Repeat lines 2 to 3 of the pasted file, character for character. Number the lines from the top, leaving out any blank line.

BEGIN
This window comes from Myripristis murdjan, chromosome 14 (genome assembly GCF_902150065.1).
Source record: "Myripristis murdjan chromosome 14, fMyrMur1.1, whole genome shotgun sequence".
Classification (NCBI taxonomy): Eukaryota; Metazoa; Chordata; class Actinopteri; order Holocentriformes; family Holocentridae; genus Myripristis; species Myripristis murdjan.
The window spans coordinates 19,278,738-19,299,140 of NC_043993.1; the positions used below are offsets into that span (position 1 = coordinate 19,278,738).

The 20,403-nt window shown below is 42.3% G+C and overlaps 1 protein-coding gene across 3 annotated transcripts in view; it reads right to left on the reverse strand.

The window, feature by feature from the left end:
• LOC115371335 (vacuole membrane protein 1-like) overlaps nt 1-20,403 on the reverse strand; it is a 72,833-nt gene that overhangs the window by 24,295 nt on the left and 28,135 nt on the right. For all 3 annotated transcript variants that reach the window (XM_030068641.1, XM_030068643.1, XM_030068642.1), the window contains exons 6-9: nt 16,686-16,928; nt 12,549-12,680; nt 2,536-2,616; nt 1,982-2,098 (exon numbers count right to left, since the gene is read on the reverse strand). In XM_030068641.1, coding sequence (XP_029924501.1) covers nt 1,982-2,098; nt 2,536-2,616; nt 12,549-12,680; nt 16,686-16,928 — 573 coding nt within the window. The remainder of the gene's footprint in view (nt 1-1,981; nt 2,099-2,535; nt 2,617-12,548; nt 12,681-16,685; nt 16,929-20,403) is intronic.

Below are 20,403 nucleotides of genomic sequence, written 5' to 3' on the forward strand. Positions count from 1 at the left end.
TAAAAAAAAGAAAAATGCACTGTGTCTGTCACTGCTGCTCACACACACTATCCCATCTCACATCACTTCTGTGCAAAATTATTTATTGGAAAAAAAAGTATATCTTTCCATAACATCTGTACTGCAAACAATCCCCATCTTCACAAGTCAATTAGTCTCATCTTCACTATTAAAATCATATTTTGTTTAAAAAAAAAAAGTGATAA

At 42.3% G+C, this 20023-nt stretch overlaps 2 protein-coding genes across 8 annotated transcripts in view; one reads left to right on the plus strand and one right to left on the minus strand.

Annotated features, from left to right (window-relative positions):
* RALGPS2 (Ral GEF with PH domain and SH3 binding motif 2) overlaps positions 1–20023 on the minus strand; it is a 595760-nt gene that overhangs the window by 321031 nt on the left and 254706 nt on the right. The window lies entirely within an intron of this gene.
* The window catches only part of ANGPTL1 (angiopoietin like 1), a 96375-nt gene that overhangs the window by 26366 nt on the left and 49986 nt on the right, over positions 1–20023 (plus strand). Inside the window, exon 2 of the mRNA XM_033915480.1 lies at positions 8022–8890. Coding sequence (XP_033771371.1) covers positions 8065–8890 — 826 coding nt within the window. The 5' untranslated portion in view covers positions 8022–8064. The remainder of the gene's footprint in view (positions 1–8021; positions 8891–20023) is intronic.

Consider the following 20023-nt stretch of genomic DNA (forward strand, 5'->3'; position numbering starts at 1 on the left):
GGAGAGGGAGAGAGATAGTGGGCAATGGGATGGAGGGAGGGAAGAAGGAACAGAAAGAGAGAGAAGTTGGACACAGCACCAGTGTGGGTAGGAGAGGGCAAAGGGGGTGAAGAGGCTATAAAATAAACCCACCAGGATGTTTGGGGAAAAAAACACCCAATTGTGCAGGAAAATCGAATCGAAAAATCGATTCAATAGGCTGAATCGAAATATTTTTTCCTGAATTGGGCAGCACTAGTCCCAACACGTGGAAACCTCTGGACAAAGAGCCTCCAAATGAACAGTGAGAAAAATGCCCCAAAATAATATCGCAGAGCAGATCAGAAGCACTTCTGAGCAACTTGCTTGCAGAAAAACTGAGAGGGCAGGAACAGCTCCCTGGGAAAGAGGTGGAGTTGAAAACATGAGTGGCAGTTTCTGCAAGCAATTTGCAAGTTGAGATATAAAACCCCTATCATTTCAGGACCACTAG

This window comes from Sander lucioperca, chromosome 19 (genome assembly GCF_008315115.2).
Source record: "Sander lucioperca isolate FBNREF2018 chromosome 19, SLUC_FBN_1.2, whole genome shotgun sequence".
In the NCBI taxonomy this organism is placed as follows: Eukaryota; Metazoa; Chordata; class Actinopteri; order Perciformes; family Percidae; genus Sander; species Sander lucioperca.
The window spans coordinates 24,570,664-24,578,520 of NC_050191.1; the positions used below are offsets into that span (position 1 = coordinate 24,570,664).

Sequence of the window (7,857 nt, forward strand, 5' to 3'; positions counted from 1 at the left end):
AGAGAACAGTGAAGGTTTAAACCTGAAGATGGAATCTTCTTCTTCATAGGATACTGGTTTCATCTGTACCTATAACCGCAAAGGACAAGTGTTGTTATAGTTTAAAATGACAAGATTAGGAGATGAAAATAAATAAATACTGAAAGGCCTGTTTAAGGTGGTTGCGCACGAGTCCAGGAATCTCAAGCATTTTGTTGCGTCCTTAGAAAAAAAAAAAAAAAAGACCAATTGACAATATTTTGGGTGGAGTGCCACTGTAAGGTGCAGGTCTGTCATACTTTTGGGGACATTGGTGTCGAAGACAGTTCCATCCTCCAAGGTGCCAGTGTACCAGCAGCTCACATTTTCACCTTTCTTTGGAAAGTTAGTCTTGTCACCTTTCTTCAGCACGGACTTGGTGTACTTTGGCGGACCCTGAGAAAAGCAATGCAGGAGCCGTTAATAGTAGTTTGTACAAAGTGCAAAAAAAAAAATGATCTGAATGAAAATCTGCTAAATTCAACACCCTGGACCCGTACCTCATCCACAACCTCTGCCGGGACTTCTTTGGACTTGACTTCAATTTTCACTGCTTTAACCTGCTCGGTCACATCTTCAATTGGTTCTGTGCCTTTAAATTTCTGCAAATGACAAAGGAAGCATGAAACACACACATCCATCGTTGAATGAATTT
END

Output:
Source record: "Myripristis murdjan chromosome 14, fMyrMur1.1, whole genome shotgun sequence".
Classification (NCBI taxonomy): Eukaryota; Metazoa; Chordata; class Actinopteri; order Holocentriformes; family Holocentridae; genus Myripristis; species Myripristis murdjan.